The current resurgence in popularity of movies set in post-apocalyptic futures and dystopian alternate timelines has meant that both older and more recent novels have been green lit for the big screen treatment. While The Hunger Games sits comfortably at the top of the genre, less well-known books like The Maze Runner and Divergent have also been groomed for movie franchise potential, and 1993 children's novel The Giver finally got an adaptation as well.
There's one particularly famous apocalyptic novel that's been struggling to make it out of development hell and onto the big screen: Stephen King's The Stand, which has been sitting on Warner Bros.' development slate for years, with David Yates, Ben Affleck and Scott Cooper all attached to the director's role at various points and a number of attempts to translate the intimidating 1000+ page novel into a usable script. The Stand covers the events that take place after a pandemic wipes out most of the world's population, and two warring factions form amid the chaos.
The Stand is now in the hands of The Fault in Our Stars director Josh Boone, who will both write and direct the movie and has previously said that he intends it to be 3 hours long and R-rated. Speaking with Collider, Boone explained that he actually found the process of adaptation fairly smooth (Affleck, by comparison, admitted that he had "a very hard time" trying to turn the book into a script), and that the finished script even has the author's approval.
"I finished writing the script maybe a month ago. Stephen [King] absolutely loved it. It’s, I think, the first script ever approved by him... It hews very closely to the novel... I’m so familiar with [King's] work and I’ve read so many of his books so many times over the years that it was just a really comfortable thing to be able to work with his material. He gives you so much great material to work with. There’s an abundance of it. So it’s not a book where you have to generate new material and make it work for a movie. He writes so cinematically and his characters are so sharply drawn. You don’t have to change much."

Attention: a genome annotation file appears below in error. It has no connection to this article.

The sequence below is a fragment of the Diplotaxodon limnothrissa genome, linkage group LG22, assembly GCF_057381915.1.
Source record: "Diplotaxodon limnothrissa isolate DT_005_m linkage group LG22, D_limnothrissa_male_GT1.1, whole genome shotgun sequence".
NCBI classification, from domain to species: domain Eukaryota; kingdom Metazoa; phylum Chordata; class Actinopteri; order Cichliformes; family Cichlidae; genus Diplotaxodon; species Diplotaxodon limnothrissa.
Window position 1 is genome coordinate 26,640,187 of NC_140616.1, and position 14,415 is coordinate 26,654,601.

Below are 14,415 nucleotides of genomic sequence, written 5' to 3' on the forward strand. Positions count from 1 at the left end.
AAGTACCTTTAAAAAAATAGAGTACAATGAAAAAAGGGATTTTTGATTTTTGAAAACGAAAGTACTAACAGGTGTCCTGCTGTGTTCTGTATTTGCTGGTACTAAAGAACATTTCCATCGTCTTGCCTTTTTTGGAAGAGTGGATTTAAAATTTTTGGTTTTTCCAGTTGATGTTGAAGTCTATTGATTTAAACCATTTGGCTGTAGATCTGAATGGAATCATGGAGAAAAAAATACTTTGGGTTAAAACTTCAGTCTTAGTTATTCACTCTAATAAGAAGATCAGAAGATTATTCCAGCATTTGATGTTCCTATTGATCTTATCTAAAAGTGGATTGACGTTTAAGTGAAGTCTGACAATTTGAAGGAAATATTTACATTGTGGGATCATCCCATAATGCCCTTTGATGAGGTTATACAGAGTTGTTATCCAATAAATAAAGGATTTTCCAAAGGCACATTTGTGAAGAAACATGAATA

A completed script is a good sign, but Boone was unable to give specifics as to when The Stand might begin filming. There has been some casting talk - including rumors that Matthew McConnaughey is the top choice to play antagonist Randall Flagg and that Boone has written a part specifically for The Fault in Our Stars actor Nat Wolff - but Boone warns that there's still a lot of prep work ("six to eight months") to be done, and he doesn't expect the cameras will start rolling until spring 2015 at the earliest.
Beyond The Stand, Boone was also recently rumored to be in talks to direct The Vampire Lestat, an adaptation of the Anne Rice novel from the Vampire Chronicles series. Although Imagine Entertainment claimed at the time that the rumor was false, Boone was happy to confirm it (though he hasn't officially been hired yet) and to talk a little about his own interpretation of the story.
"I would argue that [Lestat’s] a romance film. If you look at 'Interview with a Vampire,' it’s about two people who are sort of in a toxic marriage for a century. You know what I mean? [Lestat] really is still a character-driven story about a relationship."
The Vampire Lestat, according to that interpretation, certainly fits in with the themes of Boone's previous films, but it's hard to predict how his interpretation of King's apocalyptic sci-fi/fantasy novel will turn out. Focusing in on the characters, as Boone says he intends to do, could be a good way to make it work - and keep audiences from falling asleep before the three hours are up.
We'll keep you updated on The Stand and The Vampire Lestat as development continues.